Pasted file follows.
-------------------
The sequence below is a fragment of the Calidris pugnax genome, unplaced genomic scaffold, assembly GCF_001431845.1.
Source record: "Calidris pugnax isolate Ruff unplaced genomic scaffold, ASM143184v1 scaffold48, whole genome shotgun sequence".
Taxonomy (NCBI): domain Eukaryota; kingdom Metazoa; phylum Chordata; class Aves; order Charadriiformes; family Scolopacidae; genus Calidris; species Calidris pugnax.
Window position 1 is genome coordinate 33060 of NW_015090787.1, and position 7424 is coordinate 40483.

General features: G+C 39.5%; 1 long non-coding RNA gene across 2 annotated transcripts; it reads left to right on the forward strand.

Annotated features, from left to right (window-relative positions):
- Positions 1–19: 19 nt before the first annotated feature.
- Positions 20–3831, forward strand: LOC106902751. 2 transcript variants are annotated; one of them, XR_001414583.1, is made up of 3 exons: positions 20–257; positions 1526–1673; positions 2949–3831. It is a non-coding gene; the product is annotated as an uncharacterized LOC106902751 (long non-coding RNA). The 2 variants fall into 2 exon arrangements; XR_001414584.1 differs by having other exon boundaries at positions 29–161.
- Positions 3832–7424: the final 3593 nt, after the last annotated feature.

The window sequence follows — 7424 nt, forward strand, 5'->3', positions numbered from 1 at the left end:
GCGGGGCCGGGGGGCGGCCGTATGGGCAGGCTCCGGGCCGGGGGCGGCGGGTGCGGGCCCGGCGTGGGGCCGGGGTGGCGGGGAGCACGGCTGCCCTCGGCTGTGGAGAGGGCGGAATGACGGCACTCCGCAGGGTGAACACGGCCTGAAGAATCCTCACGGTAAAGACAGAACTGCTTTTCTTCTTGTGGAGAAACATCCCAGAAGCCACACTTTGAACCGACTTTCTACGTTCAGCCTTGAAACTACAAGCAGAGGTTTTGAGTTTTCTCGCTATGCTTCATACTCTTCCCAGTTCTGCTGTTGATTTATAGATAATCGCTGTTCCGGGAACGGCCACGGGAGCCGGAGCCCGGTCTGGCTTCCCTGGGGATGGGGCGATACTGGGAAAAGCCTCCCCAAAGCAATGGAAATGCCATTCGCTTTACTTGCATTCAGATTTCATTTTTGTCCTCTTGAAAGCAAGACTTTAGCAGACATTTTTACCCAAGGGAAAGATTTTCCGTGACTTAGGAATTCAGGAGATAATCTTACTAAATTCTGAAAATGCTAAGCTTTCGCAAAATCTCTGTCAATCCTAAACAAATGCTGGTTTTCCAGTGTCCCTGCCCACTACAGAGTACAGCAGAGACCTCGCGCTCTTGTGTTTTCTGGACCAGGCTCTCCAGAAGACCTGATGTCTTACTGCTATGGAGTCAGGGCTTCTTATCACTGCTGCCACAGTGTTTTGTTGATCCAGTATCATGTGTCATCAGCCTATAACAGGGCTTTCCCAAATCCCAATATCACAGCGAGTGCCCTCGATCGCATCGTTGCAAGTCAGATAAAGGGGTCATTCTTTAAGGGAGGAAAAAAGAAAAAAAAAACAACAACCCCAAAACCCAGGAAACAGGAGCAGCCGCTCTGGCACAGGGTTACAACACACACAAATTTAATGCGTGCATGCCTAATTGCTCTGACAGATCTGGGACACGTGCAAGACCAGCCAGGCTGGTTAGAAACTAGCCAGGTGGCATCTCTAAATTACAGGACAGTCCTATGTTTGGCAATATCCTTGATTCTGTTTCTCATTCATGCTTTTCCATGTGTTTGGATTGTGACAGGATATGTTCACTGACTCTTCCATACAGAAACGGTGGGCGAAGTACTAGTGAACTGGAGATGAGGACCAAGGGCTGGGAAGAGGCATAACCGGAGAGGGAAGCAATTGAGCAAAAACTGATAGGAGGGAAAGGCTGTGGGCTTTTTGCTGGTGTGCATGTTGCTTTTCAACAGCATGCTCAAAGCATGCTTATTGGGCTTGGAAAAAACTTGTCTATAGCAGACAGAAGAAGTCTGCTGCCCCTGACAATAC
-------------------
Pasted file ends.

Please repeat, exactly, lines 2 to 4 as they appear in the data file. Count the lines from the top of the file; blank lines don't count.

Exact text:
Source record: "Calidris pugnax isolate Ruff unplaced genomic scaffold, ASM143184v1 scaffold48, whole genome shotgun sequence".
Taxonomy (NCBI): domain Eukaryota; kingdom Metazoa; phylum Chordata; class Aves; order Charadriiformes; family Scolopacidae; genus Calidris; species Calidris pugnax.
Window position 1 is genome coordinate 33060 of NW_015090787.1, and position 7424 is coordinate 40483.